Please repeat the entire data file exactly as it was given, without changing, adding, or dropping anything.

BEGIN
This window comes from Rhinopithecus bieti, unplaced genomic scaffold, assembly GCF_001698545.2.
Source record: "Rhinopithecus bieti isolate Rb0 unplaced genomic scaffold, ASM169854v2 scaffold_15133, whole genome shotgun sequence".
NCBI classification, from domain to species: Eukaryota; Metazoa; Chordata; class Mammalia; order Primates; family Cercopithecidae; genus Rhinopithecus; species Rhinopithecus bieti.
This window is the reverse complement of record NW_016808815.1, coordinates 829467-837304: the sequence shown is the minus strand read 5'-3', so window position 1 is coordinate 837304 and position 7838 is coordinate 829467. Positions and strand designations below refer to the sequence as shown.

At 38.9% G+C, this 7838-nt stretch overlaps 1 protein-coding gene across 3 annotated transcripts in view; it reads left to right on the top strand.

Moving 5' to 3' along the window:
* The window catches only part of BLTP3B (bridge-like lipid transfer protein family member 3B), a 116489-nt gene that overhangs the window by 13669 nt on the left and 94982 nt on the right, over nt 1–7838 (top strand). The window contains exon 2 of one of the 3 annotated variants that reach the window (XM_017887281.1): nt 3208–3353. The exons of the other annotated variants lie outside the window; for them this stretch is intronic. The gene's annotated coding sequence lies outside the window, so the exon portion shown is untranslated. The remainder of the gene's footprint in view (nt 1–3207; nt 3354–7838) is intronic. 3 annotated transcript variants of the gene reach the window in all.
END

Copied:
This window comes from Rhinopithecus bieti, unplaced genomic scaffold, assembly GCF_001698545.2.
Source record: "Rhinopithecus bieti isolate Rb0 unplaced genomic scaffold, ASM169854v2 scaffold_15133, whole genome shotgun sequence".
NCBI classification, from domain to species: Eukaryota; Metazoa; Chordata; class Mammalia; order Primates; family Cercopithecidae; genus Rhinopithecus; species Rhinopithecus bieti.
This window is the reverse complement of record NW_016808815.1, coordinates 829467-837304: the sequence shown is the minus strand read 5'-3', so window position 1 is coordinate 837304 and position 7838 is coordinate 829467. Positions and strand designations below refer to the sequence as shown.

At 38.9% G+C, this 7838-nt stretch overlaps 1 protein-coding gene across 3 annotated transcripts in view; it reads left to right on the top strand.

Moving 5' to 3' along the window:
* The window catches only part of BLTP3B (bridge-like lipid transfer protein family member 3B), a 116489-nt gene that overhangs the window by 13669 nt on the left and 94982 nt on the right, over nt 1–7838 (top strand). The window contains exon 2 of one of the 3 annotated variants that reach the window (XM_017887281.1): nt 3208–3353. The exons of the other annotated variants lie outside the window; for them this stretch is intronic. The gene's annotated coding sequence lies outside the window, so the exon portion shown is untranslated. The remainder of the gene's footprint in view (nt 1–3207; nt 3354–7838) is intronic. 3 annotated transcript variants of the gene reach the window in all.